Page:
Key Points

Amongst preterm (28–34 weeks) twin births, we observed that gestational age lower than 32+6 and birthweights less than 1.5 kg had the maximum risk of respiratory morbidity despite antenatal steroids.

Birth weight less than 1 kg has the highest risk of neonatal mortality despite antenatal steroids and needs to be an essential point while counselling.

We recommend strategies to reduce twin conception in ART, as we found that 47% of the cases followed ART.

We recommend studies on predicting and preventing preterm labour amongst twin gestation to reduce the adverse outcomes as nearly 55 of twins screened had preterm delivery.

On propensity-matched scoring, the RDS and neonatal death was marginally but not significantly higher in the more than 7 day-group compared to those delivered within 7 days and significantly higher for neonatal death after 14 days of steroid delivery interval.

It may be prudent to give a second dose of steroids after 14 days of initial course if delivery is imminent before 34 weeks in preterm twins to reduce the neonatal death rates.

Figure 1

Flow chart of the study.
Flow chart of the study.

Propensity-matched scoring

Outcome Grouping Matched Pairs Adjusted Relative Risk (95% CIa) P-value
RDSb <14 vs >14 days Grp A (n=180) ref
Grp B (n=180) 1.13 (0.93-1.33) 0.231
NDc <14 vs >14 days Grp A (n=180) ref
Grp B (n=180) 2.0 (1.03-3.88) 0.017
RDS <7 vs >7 days Grp A (n=161) ref
Grp B (n=161) 1.04 (0.84-1.28) 0.722
ND <7 vs >7 days Grp A (n=161) ref
Grp B (n=161) 1.85 (0.97-3.50) 0.052

Maternal demographic and obstetrics variables in the two groups

Baseline maternal characteristics <14 Days Group A >14 Days Group B
(N=134) (N=134)
AGE years 19-25 years 62(46.27%) 47(35.07%) 0.017a
26-34 years 66(49.25%) 69(51.49%) (𝑥2 = 8.13)
≥35 years 6(4.48%) 18(13.43%)
EDUCATION Illiterate 2(1.4%) 1(0.7%) 0.531 (𝑥2 =7.05)
Primary 16(11.9%) 15(11.5%)
Middle 53(39.5%) 50(37.3%)
Higher 49 (36.5%) 49(36.6%)
Graduation 14 (10.4%) 19(14.2%)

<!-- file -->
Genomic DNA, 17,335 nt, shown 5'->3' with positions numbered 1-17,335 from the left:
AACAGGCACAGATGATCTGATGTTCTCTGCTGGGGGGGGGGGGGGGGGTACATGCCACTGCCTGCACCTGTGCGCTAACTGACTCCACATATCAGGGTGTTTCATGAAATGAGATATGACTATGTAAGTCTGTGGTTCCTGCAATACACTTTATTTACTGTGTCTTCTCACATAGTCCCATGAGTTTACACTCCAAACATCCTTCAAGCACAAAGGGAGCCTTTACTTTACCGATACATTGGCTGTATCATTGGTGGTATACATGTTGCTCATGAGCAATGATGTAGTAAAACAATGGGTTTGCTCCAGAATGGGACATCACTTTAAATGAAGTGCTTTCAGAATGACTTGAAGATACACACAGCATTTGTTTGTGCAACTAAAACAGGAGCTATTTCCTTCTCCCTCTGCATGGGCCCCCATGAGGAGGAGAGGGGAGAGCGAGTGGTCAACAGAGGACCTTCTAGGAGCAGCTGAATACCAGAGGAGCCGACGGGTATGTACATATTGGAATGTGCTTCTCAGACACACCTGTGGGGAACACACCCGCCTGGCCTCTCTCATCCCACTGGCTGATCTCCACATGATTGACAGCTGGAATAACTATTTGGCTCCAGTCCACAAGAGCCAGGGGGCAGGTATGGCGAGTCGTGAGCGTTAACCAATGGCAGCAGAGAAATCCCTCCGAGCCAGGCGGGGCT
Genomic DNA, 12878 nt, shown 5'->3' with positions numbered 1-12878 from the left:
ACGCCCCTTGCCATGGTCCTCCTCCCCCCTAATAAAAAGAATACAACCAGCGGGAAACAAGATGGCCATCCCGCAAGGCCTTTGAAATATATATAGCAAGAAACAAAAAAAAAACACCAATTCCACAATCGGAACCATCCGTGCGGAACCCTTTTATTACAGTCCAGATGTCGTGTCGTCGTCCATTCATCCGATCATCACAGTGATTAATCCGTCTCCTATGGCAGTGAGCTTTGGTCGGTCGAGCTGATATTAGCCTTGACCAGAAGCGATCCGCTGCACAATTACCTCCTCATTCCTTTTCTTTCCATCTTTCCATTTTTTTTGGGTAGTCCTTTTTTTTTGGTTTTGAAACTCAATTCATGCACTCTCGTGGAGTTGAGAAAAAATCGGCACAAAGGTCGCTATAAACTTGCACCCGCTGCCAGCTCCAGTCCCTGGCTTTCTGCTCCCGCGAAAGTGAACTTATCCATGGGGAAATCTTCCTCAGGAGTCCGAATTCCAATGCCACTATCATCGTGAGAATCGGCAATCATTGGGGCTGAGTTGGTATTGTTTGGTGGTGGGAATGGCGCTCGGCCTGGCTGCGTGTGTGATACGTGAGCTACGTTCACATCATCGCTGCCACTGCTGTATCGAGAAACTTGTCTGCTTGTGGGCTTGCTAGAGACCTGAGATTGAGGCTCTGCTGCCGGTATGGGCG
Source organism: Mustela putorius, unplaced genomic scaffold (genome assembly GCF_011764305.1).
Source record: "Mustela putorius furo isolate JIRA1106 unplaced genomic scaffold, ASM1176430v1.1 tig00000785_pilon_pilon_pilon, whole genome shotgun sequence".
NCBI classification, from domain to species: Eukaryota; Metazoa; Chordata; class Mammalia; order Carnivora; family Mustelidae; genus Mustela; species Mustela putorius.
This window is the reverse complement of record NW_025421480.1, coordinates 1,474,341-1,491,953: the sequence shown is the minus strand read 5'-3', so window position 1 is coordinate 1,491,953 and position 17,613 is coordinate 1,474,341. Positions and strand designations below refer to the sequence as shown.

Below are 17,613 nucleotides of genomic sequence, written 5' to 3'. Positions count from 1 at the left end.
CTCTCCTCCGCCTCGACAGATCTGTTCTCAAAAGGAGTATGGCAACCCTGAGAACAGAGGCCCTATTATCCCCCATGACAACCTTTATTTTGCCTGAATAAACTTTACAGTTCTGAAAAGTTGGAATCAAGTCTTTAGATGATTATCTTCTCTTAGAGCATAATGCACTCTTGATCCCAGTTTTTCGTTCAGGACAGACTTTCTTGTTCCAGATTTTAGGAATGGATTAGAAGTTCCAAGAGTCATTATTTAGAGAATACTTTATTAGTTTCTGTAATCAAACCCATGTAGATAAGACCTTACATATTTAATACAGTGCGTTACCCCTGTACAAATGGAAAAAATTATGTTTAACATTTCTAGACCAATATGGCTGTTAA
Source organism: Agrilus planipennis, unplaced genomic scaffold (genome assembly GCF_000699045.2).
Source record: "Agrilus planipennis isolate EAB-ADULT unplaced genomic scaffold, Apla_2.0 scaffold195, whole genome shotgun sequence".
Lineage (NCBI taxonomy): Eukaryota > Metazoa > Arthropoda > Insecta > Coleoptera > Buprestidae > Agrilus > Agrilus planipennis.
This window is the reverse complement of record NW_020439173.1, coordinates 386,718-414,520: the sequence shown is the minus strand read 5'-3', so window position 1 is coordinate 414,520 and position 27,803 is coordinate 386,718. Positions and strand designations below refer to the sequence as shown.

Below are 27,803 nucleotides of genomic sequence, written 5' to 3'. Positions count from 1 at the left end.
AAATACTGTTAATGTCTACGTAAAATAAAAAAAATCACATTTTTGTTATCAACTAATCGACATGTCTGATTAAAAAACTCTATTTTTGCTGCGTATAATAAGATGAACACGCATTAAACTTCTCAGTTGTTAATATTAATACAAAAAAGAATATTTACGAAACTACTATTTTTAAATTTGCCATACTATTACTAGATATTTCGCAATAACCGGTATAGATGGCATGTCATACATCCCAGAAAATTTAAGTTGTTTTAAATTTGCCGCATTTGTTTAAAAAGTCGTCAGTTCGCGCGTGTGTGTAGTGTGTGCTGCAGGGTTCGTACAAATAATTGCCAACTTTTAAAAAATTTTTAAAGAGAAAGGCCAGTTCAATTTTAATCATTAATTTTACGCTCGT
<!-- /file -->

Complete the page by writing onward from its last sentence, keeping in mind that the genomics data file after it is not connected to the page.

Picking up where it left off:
PARITY Primigravida 101(75.67%) 98 (73.13%) 0.675 (𝑥2 =0.17)
Multigravida 33 (24.33%) 36 (26.87%)
TYPE OF STEROID Betamethasone 246 196 <0.0001 a (𝑥2 = 32.25)
Dexamethasone 22 72
MODE OF CONCEPTION SPONTANEOUS (n=141) 83(61.94%) 58(43.28%) 0.002* (𝑥2 = 17.25)
ASSISTED (n=127) 51 (40.2%) 76 (59.8%)
CHORIONICITY Monochorionic (n=58) 26(19.40%) 32(23.88%) 0.373 (𝑥2 =0.79)
Dichorionic (n=210) 108(80.60%) 102(76.12%)
COMORBIDITY HTDb (n=58) 26(19.40%) 32(23.88%) 0.013 a 𝑥2 =(8.88)
Preterm premature rupture of membranes 63(23.5%) 17(6.3%) <0.00001 a (𝑥2 = 31.5)
GESTATIONAL AGE at DELIVERY Mean ± SDc 31.5(±2.09) 32.6 (± 1.75) <0.001 a
28-29+6(n=52) 38(28.36%) 14(10.45%) <.001 a (𝑥2 =40.716)
30-32+6(n=68) 39(29.10%) 29(21.64%)
33-34 (n=148) 57(42.54%) 91(67.91%)
MODE OF DELIVERY Caesarean (n=232) 95(35.4%) 137(51.1%) <0.001 a(𝑥2 =13.40)
Vaginal (n=304) 173(64.6%) 131(48.9%)

Multivariable regression analysis of factors influencing respiratory distress syndrome and neonatal deaths

Variable (Reference Group) RDS (respiratory distress syndrome) Neonatal Deaths
ARRa (95% CIb) P-value ARRa (95% CIb) P-value
Steroid Group B (Ref-GroupA) 1.09 (0.84-1.4) 0.510 1.06 (0.620-1.8) 0.810
Twin Order 2 (Ref-Twin order1) 1.012 (0.790-1.2) 0.921 1.20 (0.72-2.00) 0.484
Twin Dichorionic (Ref-monochrionic) 1.01 (0.744-1.3) 0.920 1.11 (0.53- 2.30) 0.778
Period of Gestation(weeks) (Ref-33-33+6weeks) 28-29+6 1.84 (1.17-2.8) 0.008c 1.75 (0.48-6.3) 0.392
30-32+6 1.75 (1.1-2.5) 0.004c 1.49 (0.405-5.52) 0.545
Caesarean Delivery (Ref-Vaginal Delivery) - 1.28 (0.95-1.7) 0.102 0.987 (0.454-2.14) 0.975
Birth Weight (Ref- ≥ 2kg) <1 kg 5.60 (2.7-11.2) 0.0011 c 26.06 (2.37-285.5) 0.008 c
1-1.49 kg 5.23 (2.8-9.6) 0.0001 c 6.30 (0.619-64.09) 0.120
1.5-1.99 kg 2.8 (1.5-5) 0.001 c 0.716 (0.434-11.82) 0.816
1 min Apgar< (Ref- I min Apgar score>7) 2.46 (0.81-7.41) 0.110
Sex Male (Ref- Female) 1.07 (0.62-1.82) 0.802